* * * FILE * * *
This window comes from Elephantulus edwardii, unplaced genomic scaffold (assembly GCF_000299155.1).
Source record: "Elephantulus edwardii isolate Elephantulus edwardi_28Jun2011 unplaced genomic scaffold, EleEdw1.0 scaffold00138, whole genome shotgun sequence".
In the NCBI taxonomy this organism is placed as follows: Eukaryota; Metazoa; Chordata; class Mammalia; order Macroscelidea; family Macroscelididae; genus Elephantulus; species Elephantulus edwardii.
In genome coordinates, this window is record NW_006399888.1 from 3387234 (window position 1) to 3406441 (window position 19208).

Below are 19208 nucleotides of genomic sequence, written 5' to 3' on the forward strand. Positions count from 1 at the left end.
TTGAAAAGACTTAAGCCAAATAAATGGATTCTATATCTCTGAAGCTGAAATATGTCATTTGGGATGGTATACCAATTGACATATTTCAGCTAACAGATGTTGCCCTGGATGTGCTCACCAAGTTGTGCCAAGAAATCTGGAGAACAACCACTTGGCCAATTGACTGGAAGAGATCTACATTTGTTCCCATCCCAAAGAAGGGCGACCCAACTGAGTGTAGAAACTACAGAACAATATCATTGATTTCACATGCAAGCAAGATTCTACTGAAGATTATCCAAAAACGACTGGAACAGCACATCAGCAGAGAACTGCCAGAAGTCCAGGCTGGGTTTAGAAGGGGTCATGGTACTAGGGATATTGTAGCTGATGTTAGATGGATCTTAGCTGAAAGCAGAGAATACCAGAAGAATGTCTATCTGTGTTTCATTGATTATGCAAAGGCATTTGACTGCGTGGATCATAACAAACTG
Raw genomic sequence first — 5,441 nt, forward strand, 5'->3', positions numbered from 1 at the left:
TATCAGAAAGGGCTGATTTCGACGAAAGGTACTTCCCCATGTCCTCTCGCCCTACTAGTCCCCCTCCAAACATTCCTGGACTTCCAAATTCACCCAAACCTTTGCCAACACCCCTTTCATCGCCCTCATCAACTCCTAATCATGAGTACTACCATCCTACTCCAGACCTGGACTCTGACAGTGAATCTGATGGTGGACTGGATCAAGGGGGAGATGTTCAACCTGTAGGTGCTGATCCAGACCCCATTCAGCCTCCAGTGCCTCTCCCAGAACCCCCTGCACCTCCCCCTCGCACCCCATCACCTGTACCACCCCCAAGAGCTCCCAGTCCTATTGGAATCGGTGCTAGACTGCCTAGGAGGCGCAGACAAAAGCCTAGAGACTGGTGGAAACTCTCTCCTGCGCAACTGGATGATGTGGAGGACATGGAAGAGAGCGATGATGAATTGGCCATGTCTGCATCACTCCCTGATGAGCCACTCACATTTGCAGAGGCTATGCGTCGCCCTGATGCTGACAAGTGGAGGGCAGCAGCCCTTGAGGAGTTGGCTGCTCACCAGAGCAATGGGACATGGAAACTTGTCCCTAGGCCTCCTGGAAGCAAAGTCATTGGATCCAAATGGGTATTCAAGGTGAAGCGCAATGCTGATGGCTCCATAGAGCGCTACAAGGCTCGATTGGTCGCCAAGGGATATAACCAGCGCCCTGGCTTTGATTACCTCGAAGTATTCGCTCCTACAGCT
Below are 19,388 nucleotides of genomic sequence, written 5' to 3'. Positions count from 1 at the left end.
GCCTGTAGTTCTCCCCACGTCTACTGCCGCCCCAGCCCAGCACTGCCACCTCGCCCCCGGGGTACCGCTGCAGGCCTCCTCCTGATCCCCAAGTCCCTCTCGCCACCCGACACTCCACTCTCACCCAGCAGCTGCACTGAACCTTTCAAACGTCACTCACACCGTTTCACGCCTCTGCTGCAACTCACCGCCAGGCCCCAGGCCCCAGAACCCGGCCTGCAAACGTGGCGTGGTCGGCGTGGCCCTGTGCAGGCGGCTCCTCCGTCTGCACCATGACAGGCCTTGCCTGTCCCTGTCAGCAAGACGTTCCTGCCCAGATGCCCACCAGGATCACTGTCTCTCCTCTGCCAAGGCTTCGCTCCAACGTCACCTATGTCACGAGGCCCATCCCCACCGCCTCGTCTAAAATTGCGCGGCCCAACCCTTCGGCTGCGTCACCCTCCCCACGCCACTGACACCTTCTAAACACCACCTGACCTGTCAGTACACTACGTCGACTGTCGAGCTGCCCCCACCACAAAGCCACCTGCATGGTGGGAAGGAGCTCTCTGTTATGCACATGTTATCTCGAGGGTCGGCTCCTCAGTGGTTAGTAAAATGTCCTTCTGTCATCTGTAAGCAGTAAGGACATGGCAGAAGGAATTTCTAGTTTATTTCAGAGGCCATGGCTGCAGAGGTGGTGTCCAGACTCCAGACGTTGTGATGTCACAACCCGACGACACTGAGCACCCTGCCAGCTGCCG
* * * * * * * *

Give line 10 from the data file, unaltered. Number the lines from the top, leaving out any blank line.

GCCTGTAGTTCTCCCCACGTCTACTGCCGCCCCAGCCCAGCACTGCCACCTCGCCCCCGGGGTACCGCTGCAGGCCTCCTCCTGATCCCCAAGTCCCTCTCGCCACCCGACACTCCACTCTCACCCAGCAGCTGCACTGAACCTTTCAAACGTCACTCACACCGTTTCACGCCTCTGCTGCAACTCACCGCCAGGCCCCAGGCCCCAGAACCCGGCCTGCAAACGTGGCGTGGTCGGCGTGGCCCTGTGCAGGCGGCTCCTCCGTCTGCACCATGACAGGCCTTGCCTGTCCCTGTCAGCAAGACGTTCCTGCCCAGATGCCCACCAGGATCACTGTCTCTCCTCTGCCAAGGCTTCGCTCCAACGTCACCTATGTCACGAGGCCCATCCCCACCGCCTCGTCTAAAATTGCGCGGCCCAACCCTTCGGCTGCGTCACCCTCCCCACGCCACTGACACCTTCTAAACACCACCTGACCTGTCAGTACACTACGTCGACTGTCGAGCTGCCCCCACCACAAAGCCACCTGCATGGTGGGAAGGAGCTCTCTGTTATGCACATGTTATCTCGAGGGTCGGCTCCTCAGTGGTTAGTAAAATGTCCTTCTGTCATCTGTAAGCAGTAAGGACATGGCAGAAGGAATTTCTAGTTTATTTCAGAGGCCATGGCTGCAGAGGTGGTGTCCAGACTCCAGACGTTGTGATGTCACAACCCGACGACACTGAGCACCCTGCCAGCTGCCG